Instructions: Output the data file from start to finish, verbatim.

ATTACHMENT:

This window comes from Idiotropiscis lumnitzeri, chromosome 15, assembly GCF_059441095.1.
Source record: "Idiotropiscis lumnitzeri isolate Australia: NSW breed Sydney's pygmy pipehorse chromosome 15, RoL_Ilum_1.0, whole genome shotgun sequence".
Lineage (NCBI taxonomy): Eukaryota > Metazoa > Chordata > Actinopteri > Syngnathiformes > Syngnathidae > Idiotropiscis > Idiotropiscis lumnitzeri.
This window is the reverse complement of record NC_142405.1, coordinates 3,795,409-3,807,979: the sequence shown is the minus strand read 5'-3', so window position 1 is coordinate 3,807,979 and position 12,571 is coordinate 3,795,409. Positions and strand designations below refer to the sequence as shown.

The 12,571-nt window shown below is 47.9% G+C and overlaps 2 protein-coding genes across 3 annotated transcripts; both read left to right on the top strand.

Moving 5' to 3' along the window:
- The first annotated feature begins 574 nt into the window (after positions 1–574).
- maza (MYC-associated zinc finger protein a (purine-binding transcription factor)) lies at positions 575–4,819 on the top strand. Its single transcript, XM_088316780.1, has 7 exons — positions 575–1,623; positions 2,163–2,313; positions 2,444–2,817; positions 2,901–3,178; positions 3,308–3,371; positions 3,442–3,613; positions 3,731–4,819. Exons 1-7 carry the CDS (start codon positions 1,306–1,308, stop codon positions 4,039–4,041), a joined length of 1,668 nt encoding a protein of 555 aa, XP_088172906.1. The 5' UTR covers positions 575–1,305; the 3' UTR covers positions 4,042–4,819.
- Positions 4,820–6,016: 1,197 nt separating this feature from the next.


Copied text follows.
This window comes from Idiotropiscis lumnitzeri, chromosome 15, assembly GCF_059441095.1.
Source record: "Idiotropiscis lumnitzeri isolate Australia: NSW breed Sydney's pygmy pipehorse chromosome 15, RoL_Ilum_1.0, whole genome shotgun sequence".
Lineage (NCBI taxonomy): Eukaryota > Metazoa > Chordata > Actinopteri > Syngnathiformes > Syngnathidae > Idiotropiscis > Idiotropiscis lumnitzeri.
This window is the reverse complement of record NC_142405.1, coordinates 3,795,409-3,807,979: the sequence shown is the minus strand read 5'-3', so window position 1 is coordinate 3,807,979 and position 12,571 is coordinate 3,795,409. Positions and strand designations below refer to the sequence as shown.

The 12,571-nt window shown below is 47.9% G+C and overlaps 2 protein-coding genes across 3 annotated transcripts; both read left to right on the top strand.

Moving 5' to 3' along the window:
- The first annotated feature begins 574 nt into the window (after positions 1–574).
- maza (MYC-associated zinc finger protein a (purine-binding transcription factor)) lies at positions 575–4,819 on the top strand. Its single transcript, XM_088316780.1, has 7 exons — positions 575–1,623; positions 2,163–2,313; positions 2,444–2,817; positions 2,901–3,178; positions 3,308–3,371; positions 3,442–3,613; positions 3,731–4,819. Exons 1-7 carry the CDS (start codon positions 1,306–1,308, stop codon positions 4,039–4,041), a joined length of 1,668 nt encoding a protein of 555 aa, XP_088172906.1. The 5' UTR covers positions 575–1,305; the 3' UTR covers positions 4,042–4,819.
- Positions 4,820–6,016: 1,197 nt separating this feature from the next.